'Birch' was the US geographical rather than operational codename for Christmas island within the Line islands group of the Pacific Ocean (1939/45).
Not to be confused with the Christmas island of the Indian Ocean, Christmas island of the Pacific Ocean, known to the US Navy as 'Gumdrop' and the US Army as 'Birch', is located near the equator to the south of the Hawaiian islands group and about 380 miles (610 km) to the south-east of Palmyra in the same islands group. Christmas island is one of the geologically oldest atolls known, and is of the raised coral type. It is about 32 miles (51.5 km) long and 17 miles (27.25 km) wide, with a total land area of 150 sq miles (388.5 km˛). The shallow lagoon, which opens to the west, is the Bay of Wrecks, and there are many small lakes scattered across the island. The island was populated by about 300 civilians when war broke out, 250 them local, 30 of them European and the rest Chinese. The island’s only product were copra and pearl shell from the lagoon.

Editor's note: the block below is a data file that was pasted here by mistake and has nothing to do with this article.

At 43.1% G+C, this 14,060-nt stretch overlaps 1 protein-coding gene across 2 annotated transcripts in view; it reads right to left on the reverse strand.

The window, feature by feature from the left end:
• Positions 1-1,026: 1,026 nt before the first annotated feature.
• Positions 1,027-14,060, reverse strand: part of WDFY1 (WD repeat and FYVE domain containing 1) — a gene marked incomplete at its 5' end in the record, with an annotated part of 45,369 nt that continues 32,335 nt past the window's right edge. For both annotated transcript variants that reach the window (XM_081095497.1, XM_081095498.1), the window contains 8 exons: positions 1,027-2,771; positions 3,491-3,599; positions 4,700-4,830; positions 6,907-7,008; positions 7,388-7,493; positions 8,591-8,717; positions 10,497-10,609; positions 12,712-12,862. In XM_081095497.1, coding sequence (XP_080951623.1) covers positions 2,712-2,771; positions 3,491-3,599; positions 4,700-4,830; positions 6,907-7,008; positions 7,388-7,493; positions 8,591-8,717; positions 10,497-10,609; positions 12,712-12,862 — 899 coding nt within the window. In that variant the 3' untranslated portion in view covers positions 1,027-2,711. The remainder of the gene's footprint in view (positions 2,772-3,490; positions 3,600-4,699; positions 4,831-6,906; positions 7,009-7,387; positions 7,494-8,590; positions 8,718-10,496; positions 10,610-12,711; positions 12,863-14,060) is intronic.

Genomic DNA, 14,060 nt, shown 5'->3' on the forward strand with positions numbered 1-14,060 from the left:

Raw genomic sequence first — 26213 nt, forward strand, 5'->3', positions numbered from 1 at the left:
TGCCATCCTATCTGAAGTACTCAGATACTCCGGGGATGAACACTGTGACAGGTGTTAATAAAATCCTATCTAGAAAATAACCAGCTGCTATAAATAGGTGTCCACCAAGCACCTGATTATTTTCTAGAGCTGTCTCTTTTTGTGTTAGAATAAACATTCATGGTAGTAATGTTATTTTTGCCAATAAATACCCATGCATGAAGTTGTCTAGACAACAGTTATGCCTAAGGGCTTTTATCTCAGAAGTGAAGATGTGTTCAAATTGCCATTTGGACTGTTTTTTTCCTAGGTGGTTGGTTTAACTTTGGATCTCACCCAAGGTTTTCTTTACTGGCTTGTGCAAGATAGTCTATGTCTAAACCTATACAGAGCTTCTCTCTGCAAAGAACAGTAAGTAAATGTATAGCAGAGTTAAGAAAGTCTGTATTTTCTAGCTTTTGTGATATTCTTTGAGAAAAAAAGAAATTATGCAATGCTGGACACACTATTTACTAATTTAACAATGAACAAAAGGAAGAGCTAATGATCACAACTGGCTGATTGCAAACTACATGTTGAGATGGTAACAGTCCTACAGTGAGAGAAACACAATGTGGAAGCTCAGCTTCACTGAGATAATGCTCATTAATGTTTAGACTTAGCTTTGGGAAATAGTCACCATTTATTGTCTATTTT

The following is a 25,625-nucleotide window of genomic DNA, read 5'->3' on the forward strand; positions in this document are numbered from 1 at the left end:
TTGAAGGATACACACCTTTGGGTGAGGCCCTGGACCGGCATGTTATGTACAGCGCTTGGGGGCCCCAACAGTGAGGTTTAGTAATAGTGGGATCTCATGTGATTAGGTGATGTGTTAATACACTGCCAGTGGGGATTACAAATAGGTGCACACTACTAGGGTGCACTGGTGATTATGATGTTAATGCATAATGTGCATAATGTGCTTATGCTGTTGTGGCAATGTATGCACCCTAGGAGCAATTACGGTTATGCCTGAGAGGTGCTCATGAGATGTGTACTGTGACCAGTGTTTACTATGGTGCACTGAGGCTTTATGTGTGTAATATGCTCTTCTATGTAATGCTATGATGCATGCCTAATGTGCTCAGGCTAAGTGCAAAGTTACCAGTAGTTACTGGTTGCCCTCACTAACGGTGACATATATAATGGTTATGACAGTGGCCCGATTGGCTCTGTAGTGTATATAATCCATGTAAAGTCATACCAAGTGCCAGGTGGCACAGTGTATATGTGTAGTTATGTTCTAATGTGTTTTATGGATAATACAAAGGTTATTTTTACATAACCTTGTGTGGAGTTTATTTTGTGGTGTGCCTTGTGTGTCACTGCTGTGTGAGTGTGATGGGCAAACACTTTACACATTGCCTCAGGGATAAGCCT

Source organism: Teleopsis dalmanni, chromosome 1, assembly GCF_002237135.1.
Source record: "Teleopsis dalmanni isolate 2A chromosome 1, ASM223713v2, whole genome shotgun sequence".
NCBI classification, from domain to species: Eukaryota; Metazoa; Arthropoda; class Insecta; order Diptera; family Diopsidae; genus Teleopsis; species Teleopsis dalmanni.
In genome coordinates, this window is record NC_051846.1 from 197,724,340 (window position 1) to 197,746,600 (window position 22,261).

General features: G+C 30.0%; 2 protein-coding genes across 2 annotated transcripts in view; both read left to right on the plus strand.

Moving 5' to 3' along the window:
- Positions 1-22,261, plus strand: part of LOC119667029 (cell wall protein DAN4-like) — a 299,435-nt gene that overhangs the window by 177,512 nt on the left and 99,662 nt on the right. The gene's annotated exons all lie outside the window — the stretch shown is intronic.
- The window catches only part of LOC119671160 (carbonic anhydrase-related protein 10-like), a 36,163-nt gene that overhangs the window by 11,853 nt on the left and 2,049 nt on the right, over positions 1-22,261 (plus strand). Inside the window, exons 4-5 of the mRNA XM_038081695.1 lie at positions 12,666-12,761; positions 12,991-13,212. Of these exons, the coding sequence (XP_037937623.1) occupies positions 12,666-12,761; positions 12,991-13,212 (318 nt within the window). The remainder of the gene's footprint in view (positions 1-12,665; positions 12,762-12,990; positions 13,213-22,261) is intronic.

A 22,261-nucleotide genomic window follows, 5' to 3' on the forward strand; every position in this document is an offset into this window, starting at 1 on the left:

The island had been discovered by the British on 24 December 1777 and annexed by the UK, but ownership was disputed with the USA in 1936, though neither party pressed the issue. The island had a small airstrip which constituted part of the 'air bridge' from the western coast of the USA and the eastern coasts of Australia and the Philippine islands group. The island received a small New Zealand garrison against the possibility of attack by German mercantile raiders in 1939, and the garrison had increased to 105 men and one 6-in (152.4-mm) coastal defence gun by the time war broke out in the Pacific.
The island was eventually garrisoned by about 2,000 US Army troops (single infantry, coast artillery and anti-aircraft artillery battalions) and the fighters of the 12th Pursuit Squadron from 10 February 1942 to help secure the sea lines of communications to Australia.